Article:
Angry protests against P&O Ferries were held across Britain on Friday as the government announced it is investigating whether the firm broke the law with its “appalling” decision to sack 800 seafarers.
Demonstrations were held in Dover, Liverpool, Hull and Larne in Northern Ireland and outside the London head office of Dubai-based parent firm DP World amid growing anger at the sudden sacking of staff with no notice.
Attempts are being made to replace them with cheaper agency workers, but the company is facing a backlash, including calls for a boycott of its services.
Business Secretary Kwasi Kwarteng told the firm it had “lost the trust of the public and has given business a bad name”.
He wrote to the company’s chairman Robert Woods, saying the way the staff have been treated “has been appalling”.
“It is particularly depressing that this should happen given the millions of pounds of British taxpayer support P&O companies received from the furlough scheme,” the minister added.
However, a Downing Street spokesperson was forced to admit that senior officials in the Department of Transport were informed by the P&O chief executive on Wednesday evening of the company’s plans.
Ministers are investigating whether P&O Ferries broke the law by sacking the workers on the spotafter criticism that it was washing its hands of the controversy.
Labour leader Keir Starmer said he was “furious” over the sackings.
“The Tories have created an environment where a bad employer thinks they have licence to tear up staff contracts,” he tweeted. “Labour will introduce a new deal for working people to make work more secure.”
In Dover, there were cries of “seize our ships” as hundreds of union members and supporters set off from Maritime House – the Dover office of the RMT union – to the docks.
Mick Lynch, general secretary of the RMT, and the former shadow chancellor, John McDonnell, headed the march.
“We want the government to bring the company in and insist on reinstatement for the workers,” said Mr McDonnell.
The Labour MP for Hayes and Harlington told The Independent: “If they don’t think they’ve got power to do that, bring forward emergency legislation to enable that to happen.
“But also if necessary stop these ships going out until we get a settlement, because this isn’t just about jobs and the future of our ports – it’s about the future security of our country as well.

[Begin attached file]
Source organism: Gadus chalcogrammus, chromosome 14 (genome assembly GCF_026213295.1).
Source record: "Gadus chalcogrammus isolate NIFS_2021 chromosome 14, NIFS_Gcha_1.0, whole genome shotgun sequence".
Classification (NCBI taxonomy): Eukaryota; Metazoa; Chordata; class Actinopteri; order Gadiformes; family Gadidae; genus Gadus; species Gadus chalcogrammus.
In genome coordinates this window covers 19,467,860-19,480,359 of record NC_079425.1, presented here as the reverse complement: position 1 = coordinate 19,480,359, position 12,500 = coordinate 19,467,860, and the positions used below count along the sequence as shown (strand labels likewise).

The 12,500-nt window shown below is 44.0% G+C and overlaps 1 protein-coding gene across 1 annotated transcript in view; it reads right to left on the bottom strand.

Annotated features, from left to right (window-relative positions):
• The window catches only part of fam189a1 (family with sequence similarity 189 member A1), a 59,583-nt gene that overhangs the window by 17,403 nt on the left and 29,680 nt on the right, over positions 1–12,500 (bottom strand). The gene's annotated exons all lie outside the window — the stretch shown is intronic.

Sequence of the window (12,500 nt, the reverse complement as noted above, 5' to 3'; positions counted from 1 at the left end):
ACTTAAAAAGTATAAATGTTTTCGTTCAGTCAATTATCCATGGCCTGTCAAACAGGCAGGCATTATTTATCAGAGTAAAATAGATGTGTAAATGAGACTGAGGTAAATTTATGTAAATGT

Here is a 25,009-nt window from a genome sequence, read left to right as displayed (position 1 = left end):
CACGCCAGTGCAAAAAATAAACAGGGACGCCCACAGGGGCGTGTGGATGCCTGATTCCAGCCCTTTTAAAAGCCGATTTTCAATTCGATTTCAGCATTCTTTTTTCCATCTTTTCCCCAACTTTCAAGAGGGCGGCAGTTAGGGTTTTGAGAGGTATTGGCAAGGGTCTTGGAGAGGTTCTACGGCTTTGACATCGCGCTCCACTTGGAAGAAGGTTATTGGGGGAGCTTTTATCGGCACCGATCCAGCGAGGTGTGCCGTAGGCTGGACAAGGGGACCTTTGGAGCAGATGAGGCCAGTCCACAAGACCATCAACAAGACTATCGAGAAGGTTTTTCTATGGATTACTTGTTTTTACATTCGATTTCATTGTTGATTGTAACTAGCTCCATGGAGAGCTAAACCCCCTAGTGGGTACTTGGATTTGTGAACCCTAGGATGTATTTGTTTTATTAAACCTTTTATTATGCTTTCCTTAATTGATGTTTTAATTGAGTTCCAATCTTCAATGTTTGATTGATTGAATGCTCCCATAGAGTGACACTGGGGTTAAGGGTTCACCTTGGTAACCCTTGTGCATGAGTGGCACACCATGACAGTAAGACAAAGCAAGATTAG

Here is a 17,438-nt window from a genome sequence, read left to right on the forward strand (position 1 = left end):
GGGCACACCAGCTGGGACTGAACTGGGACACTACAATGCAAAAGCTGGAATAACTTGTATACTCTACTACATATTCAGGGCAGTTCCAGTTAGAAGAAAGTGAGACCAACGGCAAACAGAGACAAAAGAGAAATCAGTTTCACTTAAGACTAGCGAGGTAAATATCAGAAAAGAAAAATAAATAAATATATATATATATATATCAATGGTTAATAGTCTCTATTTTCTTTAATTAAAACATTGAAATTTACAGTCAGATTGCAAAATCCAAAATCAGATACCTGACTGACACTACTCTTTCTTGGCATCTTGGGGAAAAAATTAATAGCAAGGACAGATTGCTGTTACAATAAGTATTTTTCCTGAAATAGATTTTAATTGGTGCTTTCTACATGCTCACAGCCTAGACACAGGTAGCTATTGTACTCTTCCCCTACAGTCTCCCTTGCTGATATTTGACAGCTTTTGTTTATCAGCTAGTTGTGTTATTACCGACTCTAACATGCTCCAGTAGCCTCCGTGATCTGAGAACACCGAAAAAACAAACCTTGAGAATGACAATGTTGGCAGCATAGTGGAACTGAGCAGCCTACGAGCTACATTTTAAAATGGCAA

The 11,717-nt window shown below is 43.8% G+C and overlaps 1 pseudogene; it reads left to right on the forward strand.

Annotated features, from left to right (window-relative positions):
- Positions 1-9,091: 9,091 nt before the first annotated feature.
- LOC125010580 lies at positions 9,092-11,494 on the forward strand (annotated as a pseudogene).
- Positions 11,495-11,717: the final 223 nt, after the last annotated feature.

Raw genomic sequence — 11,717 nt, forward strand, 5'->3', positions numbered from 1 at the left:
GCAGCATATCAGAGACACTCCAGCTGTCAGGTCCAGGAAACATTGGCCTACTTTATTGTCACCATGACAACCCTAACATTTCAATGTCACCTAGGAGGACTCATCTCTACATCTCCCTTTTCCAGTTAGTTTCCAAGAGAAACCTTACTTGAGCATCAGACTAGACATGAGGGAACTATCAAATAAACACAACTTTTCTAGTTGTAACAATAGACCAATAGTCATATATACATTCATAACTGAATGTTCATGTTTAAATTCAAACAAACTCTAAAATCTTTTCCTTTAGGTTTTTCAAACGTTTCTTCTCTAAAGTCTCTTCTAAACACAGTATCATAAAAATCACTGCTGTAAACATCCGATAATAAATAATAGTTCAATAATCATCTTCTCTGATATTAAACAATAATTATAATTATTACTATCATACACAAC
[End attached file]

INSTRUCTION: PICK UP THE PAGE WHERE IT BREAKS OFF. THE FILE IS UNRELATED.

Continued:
“This is a critical issue. The government’s got to act. It can’t sit on the fence.”
Mr Lynch said the transport minister, Robert Courts, had revealed to him that the DfT had been told about P&O Ferries’ intentions on Wednesday night but declined to reveal the plans to the union.
“I would expect him to pick up the phone and tell the representatives of the workforce what’s happening so we can get straight on to the company,” Mr Lynch told The Independent.
“He never picked up the phone. He went to bed.”
There were angry scenes as the local Tory MP was jeered by angry demonstrators who chanted “shame on you”.
Natalie Elphicke, the MP for Dover, was heckled by union members, with other protesters shouting: “You voted for fire and rehire.”
In a new statement on Friday, P&O Ferries defended its actions, saying: “We took this difficult decision as a last resort and only after full consideration of all other options but, ultimately, we concluded that the business wouldn’t survive without fundamentally changed crewing arrangements, which in turn would inevitably result in redundancies.
“We also took the view, in good faith, that reaching agreement on the way forward would be impossible and against this background, that the process itself would be highly disruptive, not just for the business but for UK trade and tourism.”
The company acknowledged that the sackings “came without warning or prior consultation, and we fully understand that this has caused distress for them and their families”.
The statement added: “The changes we’ve made bring us into line with standard industry practice.
“Our aim is to have the first of our services running again in the next day or two as we lose £1m a day for each day they are not moving. The teams escorting the seafarers off our vessels were totally professional in handling this difficult task with all appropriate sensitivity.
“Contrary to rumours, none of our people wore balaclavas nor were they directed to use handcuffs nor force.”
Around 400 protesters gathered outside the Port of Liverpool, including metro mayor of Liverpool Steve Rotheram and Sefton Central’s Labour MP Bill Esterson.
Mr Rotheram said: “It’s an absolute disgrace that in this day and age a company, just overnight, can say, ‘That’s the end of your job. That’s the end of your loyal service. You’re sacked and you’ve got no right to appeal’.”